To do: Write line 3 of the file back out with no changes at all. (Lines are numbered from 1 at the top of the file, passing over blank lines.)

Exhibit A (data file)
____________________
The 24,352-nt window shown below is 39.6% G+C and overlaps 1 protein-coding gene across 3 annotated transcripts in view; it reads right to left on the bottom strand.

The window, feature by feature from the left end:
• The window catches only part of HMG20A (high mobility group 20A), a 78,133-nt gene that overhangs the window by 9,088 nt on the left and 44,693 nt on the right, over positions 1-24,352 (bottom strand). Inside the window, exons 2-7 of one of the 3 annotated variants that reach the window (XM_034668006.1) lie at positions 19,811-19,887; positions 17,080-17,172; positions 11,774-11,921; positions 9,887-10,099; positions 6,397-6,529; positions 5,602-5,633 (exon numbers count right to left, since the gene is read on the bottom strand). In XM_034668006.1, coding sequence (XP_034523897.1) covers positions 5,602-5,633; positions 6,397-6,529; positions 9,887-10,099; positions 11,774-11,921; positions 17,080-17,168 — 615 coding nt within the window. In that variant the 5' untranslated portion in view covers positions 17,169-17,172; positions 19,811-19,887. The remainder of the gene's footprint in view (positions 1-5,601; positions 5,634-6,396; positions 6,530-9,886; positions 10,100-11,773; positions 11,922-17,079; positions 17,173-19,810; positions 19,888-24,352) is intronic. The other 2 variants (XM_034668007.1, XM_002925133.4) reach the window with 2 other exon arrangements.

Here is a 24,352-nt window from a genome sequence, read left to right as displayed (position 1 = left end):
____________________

• The window catches only part of HMG20A (high mobility group 20A), a 78,133-nt gene that overhangs the window by 9,088 nt on the left and 44,693 nt on the right, over positions 1-24,352 (bottom strand). Inside the window, exons 2-7 of one of the 3 annotated variants that reach the window (XM_034668006.1) lie at positions 19,811-19,887; positions 17,080-17,172; positions 11,774-11,921; positions 9,887-10,099; positions 6,397-6,529; positions 5,602-5,633 (exon numbers count right to left, since the gene is read on the bottom strand). In XM_034668006.1, coding sequence (XP_034523897.1) covers positions 5,602-5,633; positions 6,397-6,529; positions 9,887-10,099; positions 11,774-11,921; positions 17,080-17,168 — 615 coding nt within the window. In that variant the 5' untranslated portion in view covers positions 17,169-17,172; positions 19,811-19,887. The remainder of the gene's footprint in view (positions 1-5,601; positions 5,634-6,396; positions 6,530-9,886; positions 10,100-11,773; positions 11,922-17,079; positions 17,173-19,810; positions 19,888-24,352) is intronic. The other 2 variants (XM_034668007.1, XM_002925133.4) reach the window with 2 other exon arrangements.